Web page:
This may be when young men, especially first born males, are taken high up in the mountain forests of Wakunai to be initiated into manhood. Or on important occasions such as when a prime minister or president visits.
Such ritual grounds are not allowed to be stepped upon by women. The consequence of breaking this taboo is believed to be a curse: sickness or, in worse cases, death. It is believed that nature knows who is at fault when violating the norm.
At such places in the forest, women are not even allowed to cross the ground where the people with the Upe have walked.
The veils of evil we will remove
With force carved within our soul
We will fight with weapons buried within our land
For what we believe in and for what we hope for
Let the wheels of justice turn to our song
As it burn down the camps where greed is nurtured
For our home and for our pride
And for the generations to come
IN an article, Order and Control in Schools, D Orere (2006) said children today are “developing behaviours … which are not expected of them as students.”
This leads to the question of whether corporal punishment should be re-introduced into the education system in Papua New Guinea.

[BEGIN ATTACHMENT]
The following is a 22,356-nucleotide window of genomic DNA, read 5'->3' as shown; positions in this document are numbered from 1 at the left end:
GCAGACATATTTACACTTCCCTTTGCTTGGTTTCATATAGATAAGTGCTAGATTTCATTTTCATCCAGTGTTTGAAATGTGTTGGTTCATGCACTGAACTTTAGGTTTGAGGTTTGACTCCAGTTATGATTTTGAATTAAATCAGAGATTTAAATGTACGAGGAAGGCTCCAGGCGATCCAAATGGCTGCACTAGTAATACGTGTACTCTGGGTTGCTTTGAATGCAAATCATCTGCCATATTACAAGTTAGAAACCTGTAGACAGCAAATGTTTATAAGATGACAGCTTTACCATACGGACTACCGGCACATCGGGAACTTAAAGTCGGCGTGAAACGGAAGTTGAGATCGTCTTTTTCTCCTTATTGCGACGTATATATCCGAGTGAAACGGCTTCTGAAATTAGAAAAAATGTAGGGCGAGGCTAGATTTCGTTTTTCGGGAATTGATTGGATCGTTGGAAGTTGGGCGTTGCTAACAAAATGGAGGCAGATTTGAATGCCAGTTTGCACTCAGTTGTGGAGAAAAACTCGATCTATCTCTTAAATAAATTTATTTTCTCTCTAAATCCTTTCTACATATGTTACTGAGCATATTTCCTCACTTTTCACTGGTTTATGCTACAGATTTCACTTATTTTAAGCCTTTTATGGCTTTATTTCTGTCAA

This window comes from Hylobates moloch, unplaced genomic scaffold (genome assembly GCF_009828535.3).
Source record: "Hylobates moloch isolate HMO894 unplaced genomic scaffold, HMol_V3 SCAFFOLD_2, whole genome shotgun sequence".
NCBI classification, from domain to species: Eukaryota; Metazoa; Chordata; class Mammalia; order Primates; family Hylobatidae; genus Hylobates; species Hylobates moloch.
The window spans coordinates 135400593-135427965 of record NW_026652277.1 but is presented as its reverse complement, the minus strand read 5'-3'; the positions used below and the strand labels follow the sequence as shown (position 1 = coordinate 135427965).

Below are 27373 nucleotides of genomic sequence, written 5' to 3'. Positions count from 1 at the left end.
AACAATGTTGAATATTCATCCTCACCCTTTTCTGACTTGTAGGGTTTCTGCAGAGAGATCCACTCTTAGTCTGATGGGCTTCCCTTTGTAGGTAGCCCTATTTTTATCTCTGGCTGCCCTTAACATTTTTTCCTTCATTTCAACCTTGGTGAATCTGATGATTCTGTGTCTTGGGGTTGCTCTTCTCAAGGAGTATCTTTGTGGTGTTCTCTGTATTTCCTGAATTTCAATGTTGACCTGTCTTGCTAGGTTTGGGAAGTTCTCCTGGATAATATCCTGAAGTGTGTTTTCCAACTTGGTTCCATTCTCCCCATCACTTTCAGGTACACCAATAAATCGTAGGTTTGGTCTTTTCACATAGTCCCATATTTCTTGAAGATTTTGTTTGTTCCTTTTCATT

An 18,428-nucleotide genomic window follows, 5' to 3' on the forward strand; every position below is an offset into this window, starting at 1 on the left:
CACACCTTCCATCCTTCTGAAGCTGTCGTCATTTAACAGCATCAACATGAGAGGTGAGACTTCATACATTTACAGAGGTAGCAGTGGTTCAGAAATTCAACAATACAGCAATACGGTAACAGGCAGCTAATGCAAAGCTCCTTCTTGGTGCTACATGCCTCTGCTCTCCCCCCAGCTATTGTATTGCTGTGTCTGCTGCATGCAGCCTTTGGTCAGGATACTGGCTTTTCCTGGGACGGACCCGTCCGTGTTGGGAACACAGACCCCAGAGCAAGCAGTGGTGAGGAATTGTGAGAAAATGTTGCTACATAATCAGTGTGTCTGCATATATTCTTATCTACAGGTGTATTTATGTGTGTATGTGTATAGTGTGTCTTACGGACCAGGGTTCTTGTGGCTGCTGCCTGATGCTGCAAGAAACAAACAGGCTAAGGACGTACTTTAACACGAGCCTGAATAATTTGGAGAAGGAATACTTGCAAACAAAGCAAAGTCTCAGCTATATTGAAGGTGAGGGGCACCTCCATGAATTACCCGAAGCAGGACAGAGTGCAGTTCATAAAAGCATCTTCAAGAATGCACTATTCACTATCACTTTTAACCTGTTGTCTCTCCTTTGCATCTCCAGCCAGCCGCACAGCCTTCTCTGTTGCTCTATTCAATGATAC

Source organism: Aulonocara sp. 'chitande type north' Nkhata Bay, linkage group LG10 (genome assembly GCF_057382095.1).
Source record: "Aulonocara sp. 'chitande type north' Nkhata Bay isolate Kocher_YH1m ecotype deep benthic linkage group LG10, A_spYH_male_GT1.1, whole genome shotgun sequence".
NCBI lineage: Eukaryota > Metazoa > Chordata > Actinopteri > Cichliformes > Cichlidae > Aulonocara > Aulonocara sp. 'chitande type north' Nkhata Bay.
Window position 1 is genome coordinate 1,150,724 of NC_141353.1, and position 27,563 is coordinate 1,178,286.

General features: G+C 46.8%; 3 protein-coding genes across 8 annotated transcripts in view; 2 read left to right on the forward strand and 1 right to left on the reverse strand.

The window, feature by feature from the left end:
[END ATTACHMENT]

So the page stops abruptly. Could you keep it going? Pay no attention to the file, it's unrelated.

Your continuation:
While Orere stressed it would be difficult to impart knowledge to frightened students, there are other reasons for corporal punishment to be reinstated.
Teachers are held responsible and criticised for the wrongdoing of the youngsters even as society becomes more lawless, violent and undisciplined.
This poem is dedicated to my mother and all other women before us
who paved the way for women of this generation to be heard
I am a woman
Clothed with culture
They can’t hear me
I am a woman
Sewn together by religion
Why can’t they hear me?
Take a glimpse at this painting I named my life,
Daubs of memories are splattered far and wide,
They show a picture of my reasons why
So with words I paint,
With my weapon slash brush in my hand,
My mighty and trusty pen
PAPUA New Guinea is among the few nations in the world where ordinary people by virtue of birth can claim to secure access land.
Land in PNG directly supports about 80% of the population, the vast majority of whom live in rural areas.
It is impossible to imagine how PNG could provide for its rural population if villagers had no land. People's attachment to the land is intimately tied to their notions of independence, identity and security.
When the state intrudes on land to exploit natural resources in the name of greater national self-sufficiency, and therefore greater national independence, village people may see it as a new form of colonisation.
An entry in the Crocodile Prize
PNG Chamber of Mines & Petroleum
Award for Essays & Journalism
“The optimist sees opportunity in every danger; the pessimist sees danger in every opportunity” - Winston Churchill
LUKSAVE - a Tok Pisin word that means to acknowledge those people that you know.
Luksave is commonly expressed in Papua New Guinea to mean that one is obliged to recognise those who have helped the process of making a claim by paying certain tips or commission.